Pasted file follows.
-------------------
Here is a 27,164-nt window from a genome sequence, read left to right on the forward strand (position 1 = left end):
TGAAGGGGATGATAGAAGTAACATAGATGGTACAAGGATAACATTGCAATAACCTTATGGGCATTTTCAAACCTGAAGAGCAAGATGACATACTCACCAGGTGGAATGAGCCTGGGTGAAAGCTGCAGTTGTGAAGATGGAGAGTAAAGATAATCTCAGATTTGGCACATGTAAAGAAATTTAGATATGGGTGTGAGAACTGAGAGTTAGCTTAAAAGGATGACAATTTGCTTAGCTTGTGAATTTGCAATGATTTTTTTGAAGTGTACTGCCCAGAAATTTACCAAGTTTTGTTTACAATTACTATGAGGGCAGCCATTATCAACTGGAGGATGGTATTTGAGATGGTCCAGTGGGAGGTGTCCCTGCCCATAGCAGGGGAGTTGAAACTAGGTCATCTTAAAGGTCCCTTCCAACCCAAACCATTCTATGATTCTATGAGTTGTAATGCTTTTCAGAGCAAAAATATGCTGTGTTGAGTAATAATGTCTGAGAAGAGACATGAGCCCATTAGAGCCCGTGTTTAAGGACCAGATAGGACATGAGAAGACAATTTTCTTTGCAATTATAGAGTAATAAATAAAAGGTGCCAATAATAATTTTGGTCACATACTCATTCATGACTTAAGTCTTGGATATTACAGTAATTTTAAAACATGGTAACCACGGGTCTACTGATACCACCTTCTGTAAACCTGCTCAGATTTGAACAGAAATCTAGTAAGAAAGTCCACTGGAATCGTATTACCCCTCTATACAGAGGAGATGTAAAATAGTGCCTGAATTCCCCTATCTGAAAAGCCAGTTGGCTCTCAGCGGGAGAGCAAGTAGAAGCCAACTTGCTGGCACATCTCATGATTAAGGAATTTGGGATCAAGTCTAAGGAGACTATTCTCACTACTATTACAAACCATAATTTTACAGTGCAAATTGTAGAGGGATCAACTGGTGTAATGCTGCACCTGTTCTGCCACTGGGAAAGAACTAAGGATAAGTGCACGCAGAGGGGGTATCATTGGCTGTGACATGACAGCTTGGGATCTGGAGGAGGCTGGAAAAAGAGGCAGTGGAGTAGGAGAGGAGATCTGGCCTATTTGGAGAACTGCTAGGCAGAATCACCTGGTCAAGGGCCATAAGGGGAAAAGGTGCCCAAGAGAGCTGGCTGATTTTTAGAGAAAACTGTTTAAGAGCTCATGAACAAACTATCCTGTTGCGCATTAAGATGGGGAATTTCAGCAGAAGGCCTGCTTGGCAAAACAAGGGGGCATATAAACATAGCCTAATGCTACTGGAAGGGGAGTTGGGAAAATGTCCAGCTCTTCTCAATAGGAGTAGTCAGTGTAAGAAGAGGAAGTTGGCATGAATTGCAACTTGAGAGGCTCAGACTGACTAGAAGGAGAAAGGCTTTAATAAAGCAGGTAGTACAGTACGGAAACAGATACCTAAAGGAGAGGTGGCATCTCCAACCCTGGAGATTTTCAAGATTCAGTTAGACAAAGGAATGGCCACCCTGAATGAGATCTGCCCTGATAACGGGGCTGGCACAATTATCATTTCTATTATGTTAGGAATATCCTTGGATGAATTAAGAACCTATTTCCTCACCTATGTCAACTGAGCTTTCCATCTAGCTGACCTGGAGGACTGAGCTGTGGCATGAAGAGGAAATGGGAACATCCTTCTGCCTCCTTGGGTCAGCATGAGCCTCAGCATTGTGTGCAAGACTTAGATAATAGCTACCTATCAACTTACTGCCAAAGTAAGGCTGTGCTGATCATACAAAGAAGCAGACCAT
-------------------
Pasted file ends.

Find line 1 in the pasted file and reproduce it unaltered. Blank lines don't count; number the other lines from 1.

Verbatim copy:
Here is a 27,164-nt window from a genome sequence, read left to right on the forward strand (position 1 = left end):